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The Thinker

Publication Date: 2008-09-22

from the New York Times Magazine, Sept. 21, 2008.

âMy view is that you really fall into a trap when
you start allowing what you believe about your
students to dictate how you teach your
discipline,â he answered. âToo often these days
we end up setting up our courses in light of what
we believe about our students and we end up not
teaching them. At best, we end up housebreaking
them.â


THE COLLEGE ISSUE
The Thinker

By JONATHAN MAHLER

With its roots in agricultural education and its
remote location in rural Alabama, Auburn
University has long been an easy target for
ridicule from its archrival, the University of
Alabama, whose students refer to Auburn as âthe
barnâ â" or as Alabamaâs legendary head football
coach, Bear Bryant, once put it, to the enduring
delight of his fans, âthat cow college on the
other side of the state.â

Auburn is a land-grant university: it became one
in 1872 under a federal program geared toward
helping the working class obtain practical
college educations. That mission continues
largely to this day. A public university with an
annual tuition of less than $6,000 for Alabama
residents, it accepts roughly 70 percent of those
who apply. Among its 20,000 undergraduates,
business and engineering are the most popular
majors. When students choose liberal-arts majors,
they tend to be the more practical ones â"
communications, criminology, psychology, prelaw.

So it came as something of a surprise when, in
the late â90s, Auburnâs college of liberal arts
undertook an internal ranking of its dozen
academic departments and philosophy came out on
top. The administration figured that there must
have been a problem with the criteria it used,
and a new formula was drawn up. Once again,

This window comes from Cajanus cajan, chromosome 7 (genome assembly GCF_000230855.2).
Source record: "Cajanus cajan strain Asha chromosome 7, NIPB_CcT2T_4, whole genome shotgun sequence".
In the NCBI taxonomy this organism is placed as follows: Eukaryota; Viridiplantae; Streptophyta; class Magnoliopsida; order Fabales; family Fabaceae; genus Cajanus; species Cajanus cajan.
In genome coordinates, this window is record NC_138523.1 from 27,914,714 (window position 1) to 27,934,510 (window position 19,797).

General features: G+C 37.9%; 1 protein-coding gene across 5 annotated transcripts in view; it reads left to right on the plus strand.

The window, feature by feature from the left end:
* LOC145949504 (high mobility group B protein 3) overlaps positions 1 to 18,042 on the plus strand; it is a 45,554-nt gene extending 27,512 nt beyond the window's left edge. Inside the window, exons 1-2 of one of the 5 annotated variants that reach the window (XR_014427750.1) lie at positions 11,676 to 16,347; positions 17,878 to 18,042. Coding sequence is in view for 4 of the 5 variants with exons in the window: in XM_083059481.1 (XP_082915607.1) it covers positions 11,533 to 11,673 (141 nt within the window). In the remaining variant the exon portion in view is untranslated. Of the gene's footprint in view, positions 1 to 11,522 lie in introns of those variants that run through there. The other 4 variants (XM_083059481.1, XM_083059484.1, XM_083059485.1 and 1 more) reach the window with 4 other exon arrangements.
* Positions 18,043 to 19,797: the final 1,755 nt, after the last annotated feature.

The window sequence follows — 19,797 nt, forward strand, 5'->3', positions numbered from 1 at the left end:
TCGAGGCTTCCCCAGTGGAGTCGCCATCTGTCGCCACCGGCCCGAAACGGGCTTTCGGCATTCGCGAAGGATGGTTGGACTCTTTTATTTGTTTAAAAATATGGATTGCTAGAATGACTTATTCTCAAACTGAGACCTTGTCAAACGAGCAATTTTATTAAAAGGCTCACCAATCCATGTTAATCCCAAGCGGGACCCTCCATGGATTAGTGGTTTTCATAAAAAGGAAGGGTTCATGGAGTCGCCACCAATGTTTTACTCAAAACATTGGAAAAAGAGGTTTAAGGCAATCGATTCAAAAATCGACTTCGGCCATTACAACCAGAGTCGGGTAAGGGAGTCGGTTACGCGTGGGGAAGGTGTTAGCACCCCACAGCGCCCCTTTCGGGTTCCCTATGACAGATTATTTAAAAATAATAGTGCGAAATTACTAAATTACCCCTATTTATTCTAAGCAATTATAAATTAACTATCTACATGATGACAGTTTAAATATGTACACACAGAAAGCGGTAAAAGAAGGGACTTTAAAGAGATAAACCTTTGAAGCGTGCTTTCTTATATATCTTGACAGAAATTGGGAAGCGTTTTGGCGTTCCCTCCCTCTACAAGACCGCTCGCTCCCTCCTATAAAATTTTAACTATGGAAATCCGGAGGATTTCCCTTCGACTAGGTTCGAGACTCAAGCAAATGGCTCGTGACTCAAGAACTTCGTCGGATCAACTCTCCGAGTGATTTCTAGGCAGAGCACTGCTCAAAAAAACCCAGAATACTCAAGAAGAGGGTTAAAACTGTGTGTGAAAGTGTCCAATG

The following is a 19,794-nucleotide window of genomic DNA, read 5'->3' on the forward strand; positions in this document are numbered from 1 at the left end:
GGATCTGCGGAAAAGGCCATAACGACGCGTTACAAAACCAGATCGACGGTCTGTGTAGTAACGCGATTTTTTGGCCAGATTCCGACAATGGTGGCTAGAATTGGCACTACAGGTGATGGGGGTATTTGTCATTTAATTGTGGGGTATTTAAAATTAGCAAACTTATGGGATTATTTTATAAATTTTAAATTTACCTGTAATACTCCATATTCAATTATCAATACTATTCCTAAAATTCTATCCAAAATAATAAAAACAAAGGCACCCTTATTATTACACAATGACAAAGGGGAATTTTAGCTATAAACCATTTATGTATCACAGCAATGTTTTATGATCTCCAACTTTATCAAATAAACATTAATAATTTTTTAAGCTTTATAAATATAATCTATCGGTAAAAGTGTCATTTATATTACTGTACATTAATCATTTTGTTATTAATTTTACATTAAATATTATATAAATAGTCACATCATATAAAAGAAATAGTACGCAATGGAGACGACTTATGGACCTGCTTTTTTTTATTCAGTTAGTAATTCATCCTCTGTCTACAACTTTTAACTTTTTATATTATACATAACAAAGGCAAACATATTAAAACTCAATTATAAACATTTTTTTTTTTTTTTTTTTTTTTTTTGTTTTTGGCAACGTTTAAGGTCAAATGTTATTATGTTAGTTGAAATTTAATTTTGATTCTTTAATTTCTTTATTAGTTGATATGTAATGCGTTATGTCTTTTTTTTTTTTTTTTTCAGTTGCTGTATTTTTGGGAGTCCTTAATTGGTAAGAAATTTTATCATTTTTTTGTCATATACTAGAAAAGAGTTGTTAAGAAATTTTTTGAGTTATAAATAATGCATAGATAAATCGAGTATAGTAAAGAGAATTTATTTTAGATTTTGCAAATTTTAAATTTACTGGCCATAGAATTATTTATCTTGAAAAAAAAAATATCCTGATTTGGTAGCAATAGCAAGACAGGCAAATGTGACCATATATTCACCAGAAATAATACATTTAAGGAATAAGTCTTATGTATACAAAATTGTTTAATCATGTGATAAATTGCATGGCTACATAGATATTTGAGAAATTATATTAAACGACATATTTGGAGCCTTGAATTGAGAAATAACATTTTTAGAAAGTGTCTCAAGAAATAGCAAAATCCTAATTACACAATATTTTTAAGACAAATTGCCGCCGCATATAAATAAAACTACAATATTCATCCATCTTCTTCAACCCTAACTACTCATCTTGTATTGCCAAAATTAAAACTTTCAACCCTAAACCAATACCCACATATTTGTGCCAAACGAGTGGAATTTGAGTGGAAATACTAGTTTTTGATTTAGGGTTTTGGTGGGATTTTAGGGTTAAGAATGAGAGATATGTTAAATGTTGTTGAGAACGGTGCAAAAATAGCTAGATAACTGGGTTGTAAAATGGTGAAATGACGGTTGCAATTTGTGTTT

philosophy came in first. This time, the
administration decided to give up on the rankings
altogether. âAs I often put it to the dean,
youâve got a philosophy department that you have
no right to have,â Kelly Jolley, the chairman of
the department, told me recently. âItâs just way,
way out of step with what you would expect to
find at a place like Auburn.â

Jolley is almost single-handedly responsible for
this state of affairs. When he first arrived at
Auburn as a young professor 17 years ago, there
were just a handful of philosophy majors, and
there wasnât much interest inside the department
or the administration in adding more. Today,
however, there are about 50 philosophy majors at
Auburn. If recent history is any guide, a handful
of them will even pursue Ph.D.âs in philosophy at
highly competitive graduate schools and go on to
become professional philosophers. âI donât know
of a comparable department at a comparable
school,â James Conant, a philosophy professor at
the University of Chicago, where two of Jolleyâs
former students are now studying, told me.

This summer I spent several days with Jolley,
attending his classes and talking, often for
hours at a time, about philosophy and his
approach to teaching. At 42, he is a bear of a
man with a prematurely white beard and blue eyes.
He walks with an unsteady gait, the product of a
pair of bad knees from his days as a high-school
football lineman. You might imagine philosophers
as inaccessible and withdrawn, endlessly absorbed
in esoteric thoughts. Jolley couldnât be further
from this stereotype. Heâs cheerful and engaged,
an enthusiast about everything from college
football, which he follows rabidly, even by
Southern standards, to pit bulls (he owns two,
Ahab and Sadie).

This is not to say that Jolley isnât, above all,
a philosopher. Itâs just that he sees philosophy
less as a profession than as a way of looking at,
of being in, the world. âI am convinced that
philosophy is not just about theory,â he told me.
âItâs about a life well lived and thoughts truly
thought.â

In May, when I visited Jolley, the Auburn campus
had just cleared out for the summer, but he was
teaching a summer class, Introduction to Logic.
He was also running two unofficial, noncredited
study groups, one on an early Greek theologian
named Gregory of Nyssa and another on the 20th-
century philosopher Bertrand Russell, which met
in the philosophy departmentâs cramped, poorly
air-conditioned lounge, known as the Lyceum,
after Aristotleâs original school of philosophy
in Athens.

Jolley has been running discussion groups like